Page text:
United Nations Avenue
Route 156 shield
U.N. Avenue
U.N. Avenue westbound towards Taft Avenue
Former name(s)
  • Isaac Peral Street
Part of N156
Maintained byDepartment of Public Works and Highways - South Manila District Engineering Office[1] and Metropolitan Manila Development Authority
Length1.9 km (1.2 mi)
East end N156 (Quirino Avenue Extension) / Paz Mendoza Guazon Street / Cristobal Street in Paco
West end AH 26 (N120) (Roxas Boulevard) in Ermita

United Nations Avenue (also known as U.N. Avenue and formerly known as Isaac Peral Street) is a major thoroughfare in Manila, Philippines. A commercial, residential and industrial artery, the avenue runs east–west through the near-center of the city linking Ermita and Rizal Park with the eastern districts. It is home to the World Health Organization Western Pacific headquarters.

U.N. Avenue begins at a fork in Quirino Avenue Extension, Paz Mendoza Guazon Street, and Cristobal Street, just west of Pandacan. It continues through the area of Tanque and Isla de Provisor in northern Paco district passing several rows of warehouses and a few institutional buildings. West of Taft Avenue lies busy Ermita district with a mix of hotels, offices and hospital buildings. Roxas Boulevard lies at its western terminus, with the U.S. Embassy in Manila as the terminating vista.

The avenue is served by the United Nations LRT station.


United Nations Avenue was formerly known as Isaac Peral Street, after the Spanish engineer who designed the world's first fully capable military submarine in the late 19th century.[2] Originally a short street in Ermita,[3][4] it was later extended towards Paco, linking it to what was then called Calle Canonigo, which later became part of the avenue that ended at the present-day Tanque Street.[citation needed] It was previously planned to reach as far as Pandacan at the east; however, it only reached up to its present-day terminus in Paco.[5]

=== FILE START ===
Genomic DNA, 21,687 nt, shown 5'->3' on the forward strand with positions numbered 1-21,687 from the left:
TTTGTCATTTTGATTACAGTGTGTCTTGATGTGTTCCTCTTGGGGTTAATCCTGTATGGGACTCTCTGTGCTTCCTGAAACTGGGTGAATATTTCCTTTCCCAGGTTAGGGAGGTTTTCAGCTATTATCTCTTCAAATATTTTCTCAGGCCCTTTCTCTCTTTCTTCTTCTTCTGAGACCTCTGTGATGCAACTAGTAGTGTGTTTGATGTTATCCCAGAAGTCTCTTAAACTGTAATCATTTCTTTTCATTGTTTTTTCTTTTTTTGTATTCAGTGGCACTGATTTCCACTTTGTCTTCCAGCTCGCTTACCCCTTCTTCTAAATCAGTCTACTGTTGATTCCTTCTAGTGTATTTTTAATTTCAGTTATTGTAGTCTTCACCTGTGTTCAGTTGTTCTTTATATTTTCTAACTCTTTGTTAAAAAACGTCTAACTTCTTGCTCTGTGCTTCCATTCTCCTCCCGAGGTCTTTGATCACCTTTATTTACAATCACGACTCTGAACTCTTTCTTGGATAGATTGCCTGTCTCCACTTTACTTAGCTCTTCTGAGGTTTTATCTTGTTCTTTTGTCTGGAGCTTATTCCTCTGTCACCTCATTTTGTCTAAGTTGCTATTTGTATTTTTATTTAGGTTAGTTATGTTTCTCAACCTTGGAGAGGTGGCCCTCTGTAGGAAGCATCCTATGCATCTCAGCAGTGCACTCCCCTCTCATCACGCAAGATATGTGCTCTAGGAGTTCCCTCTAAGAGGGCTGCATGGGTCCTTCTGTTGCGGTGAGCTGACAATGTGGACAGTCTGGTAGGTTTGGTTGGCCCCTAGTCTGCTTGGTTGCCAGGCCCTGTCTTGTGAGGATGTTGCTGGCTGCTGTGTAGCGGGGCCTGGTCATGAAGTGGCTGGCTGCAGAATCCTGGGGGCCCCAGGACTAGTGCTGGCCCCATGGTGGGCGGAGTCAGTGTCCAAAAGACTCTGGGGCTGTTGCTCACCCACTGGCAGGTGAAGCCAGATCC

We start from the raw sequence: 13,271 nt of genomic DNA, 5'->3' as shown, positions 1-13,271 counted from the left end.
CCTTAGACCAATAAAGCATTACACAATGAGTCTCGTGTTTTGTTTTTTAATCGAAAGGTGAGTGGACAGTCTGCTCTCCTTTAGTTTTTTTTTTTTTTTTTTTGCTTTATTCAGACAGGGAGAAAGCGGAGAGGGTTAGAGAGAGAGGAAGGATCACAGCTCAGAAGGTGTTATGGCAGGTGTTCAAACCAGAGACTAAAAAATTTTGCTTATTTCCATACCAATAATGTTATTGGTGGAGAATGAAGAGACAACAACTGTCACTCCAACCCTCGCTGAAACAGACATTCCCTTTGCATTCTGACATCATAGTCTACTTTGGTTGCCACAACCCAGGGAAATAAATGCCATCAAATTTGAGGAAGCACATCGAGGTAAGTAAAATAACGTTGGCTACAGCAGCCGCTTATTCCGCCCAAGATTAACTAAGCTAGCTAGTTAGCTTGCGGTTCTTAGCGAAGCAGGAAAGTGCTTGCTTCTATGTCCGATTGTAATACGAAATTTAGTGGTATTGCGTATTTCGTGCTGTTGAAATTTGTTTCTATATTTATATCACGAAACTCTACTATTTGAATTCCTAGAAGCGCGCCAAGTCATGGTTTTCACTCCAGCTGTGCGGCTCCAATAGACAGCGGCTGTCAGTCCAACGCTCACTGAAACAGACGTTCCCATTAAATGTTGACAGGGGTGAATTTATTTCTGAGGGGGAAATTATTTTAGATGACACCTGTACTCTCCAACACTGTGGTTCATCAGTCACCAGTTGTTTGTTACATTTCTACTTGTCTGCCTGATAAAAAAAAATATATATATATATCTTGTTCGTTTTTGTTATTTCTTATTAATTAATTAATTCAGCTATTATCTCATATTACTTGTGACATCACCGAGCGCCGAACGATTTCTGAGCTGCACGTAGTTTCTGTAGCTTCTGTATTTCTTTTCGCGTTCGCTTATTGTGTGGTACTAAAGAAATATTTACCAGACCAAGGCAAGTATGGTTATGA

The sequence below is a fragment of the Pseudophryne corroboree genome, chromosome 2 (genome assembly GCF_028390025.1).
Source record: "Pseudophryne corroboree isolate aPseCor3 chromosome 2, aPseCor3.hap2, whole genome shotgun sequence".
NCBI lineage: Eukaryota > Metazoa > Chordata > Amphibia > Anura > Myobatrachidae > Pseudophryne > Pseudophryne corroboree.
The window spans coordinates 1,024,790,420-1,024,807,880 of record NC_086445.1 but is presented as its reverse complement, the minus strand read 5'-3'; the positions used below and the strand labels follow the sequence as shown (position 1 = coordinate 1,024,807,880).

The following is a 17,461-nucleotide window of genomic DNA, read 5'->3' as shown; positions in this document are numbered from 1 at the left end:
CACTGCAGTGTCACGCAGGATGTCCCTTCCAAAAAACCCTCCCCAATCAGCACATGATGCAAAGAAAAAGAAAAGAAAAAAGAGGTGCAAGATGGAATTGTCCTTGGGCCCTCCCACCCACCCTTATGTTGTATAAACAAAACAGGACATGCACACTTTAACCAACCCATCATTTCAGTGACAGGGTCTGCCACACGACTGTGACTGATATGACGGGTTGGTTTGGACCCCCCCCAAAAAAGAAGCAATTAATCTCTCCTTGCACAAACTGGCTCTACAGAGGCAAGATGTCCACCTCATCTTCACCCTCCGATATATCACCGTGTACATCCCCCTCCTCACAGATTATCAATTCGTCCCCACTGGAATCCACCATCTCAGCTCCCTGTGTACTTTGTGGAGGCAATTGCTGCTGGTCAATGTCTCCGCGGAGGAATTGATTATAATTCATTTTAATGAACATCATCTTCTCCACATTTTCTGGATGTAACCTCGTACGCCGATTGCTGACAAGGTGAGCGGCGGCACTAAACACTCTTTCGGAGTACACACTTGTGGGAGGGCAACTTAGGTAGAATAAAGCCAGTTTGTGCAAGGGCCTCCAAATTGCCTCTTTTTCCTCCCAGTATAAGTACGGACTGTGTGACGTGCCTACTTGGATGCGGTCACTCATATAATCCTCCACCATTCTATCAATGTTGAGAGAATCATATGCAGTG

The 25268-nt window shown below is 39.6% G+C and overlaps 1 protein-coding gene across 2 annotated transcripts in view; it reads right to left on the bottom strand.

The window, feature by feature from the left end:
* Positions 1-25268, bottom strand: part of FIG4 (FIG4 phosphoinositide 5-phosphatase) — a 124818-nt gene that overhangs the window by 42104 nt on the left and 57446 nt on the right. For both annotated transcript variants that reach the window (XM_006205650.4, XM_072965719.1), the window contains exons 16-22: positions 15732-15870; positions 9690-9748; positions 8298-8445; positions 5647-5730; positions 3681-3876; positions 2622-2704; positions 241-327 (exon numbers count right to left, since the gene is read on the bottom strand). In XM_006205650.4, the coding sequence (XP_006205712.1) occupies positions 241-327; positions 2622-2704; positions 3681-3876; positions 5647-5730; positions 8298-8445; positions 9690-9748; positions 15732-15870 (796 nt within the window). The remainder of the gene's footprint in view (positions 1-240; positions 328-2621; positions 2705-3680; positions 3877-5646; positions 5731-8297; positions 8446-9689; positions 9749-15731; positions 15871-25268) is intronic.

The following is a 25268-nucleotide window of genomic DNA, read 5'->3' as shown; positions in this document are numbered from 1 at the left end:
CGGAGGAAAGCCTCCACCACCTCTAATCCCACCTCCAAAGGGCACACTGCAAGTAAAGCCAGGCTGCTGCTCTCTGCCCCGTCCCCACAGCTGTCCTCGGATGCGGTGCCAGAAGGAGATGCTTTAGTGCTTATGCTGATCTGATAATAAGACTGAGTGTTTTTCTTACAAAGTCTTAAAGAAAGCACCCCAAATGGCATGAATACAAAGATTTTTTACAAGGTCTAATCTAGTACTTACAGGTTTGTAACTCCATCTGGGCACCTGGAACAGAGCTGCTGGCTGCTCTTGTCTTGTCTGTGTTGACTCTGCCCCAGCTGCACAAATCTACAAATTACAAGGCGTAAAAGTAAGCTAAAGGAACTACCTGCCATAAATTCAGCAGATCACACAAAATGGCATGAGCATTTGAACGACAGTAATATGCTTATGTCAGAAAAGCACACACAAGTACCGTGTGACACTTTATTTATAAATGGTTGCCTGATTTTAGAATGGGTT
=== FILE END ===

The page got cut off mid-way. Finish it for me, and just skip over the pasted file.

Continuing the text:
It was later renamed in recognition of the World Health Organization, a United Nations agency, whose building was built in 1959 in the former University of the Philippines property located at its southwest corner with Taft Avenue.[6] The avenue was also the site of the first Hilton Hotel in the Philippines which opened in 1960.[7] This hotel is now Waterfront Manila Hotel and Casino.

Points of interest

The Waterfront Manila Pavilion Hotel and Casino at the junction with Maria Orosa Street


  1. ^ "South Manila". Retrieved May 23, 2020.
  2. ^ "Old Manila streets lose names to politicians". Philippine Daily Inquirer. June 24, 2007. Archived from the original on July 17, 2010. Retrieved September 27, 2013.
  3. ^ de Gamoneda, Francisco J. (1898). Plano de Manila y sus Arrables [Map of Manila and its suburbs] (Map). 1:10,000 (in Spanish). Retrieved April 3, 2022.
  4. ^ Map of the City of Manila and Vicinity (Map). 1:11000. Office of Chief Engineers, Division of the Philippines. November 12, 1901. Retrieved April 3, 2022.
  5. ^ Map of City of Manila and Vicinity (Map). 1:10560. Washington D.C.: Office of the Department Engineer, Philippine Department. 1915. Retrieved October 14, 2021.
  6. ^ "Report of the Regional Director to the Regional Committee for the Western Pacific" (PDF). World Health Organization. Archived from the original (PDF) on October 2, 2013. Retrieved September 27, 2013.
  7. ^ "The Manila Hilton of memory". The Philippine Star. Retrieved September 27, 2013.

14°34′56″N 120°59′5″E / 14.58222°N 120.98472°E / 14.58222; 120.98472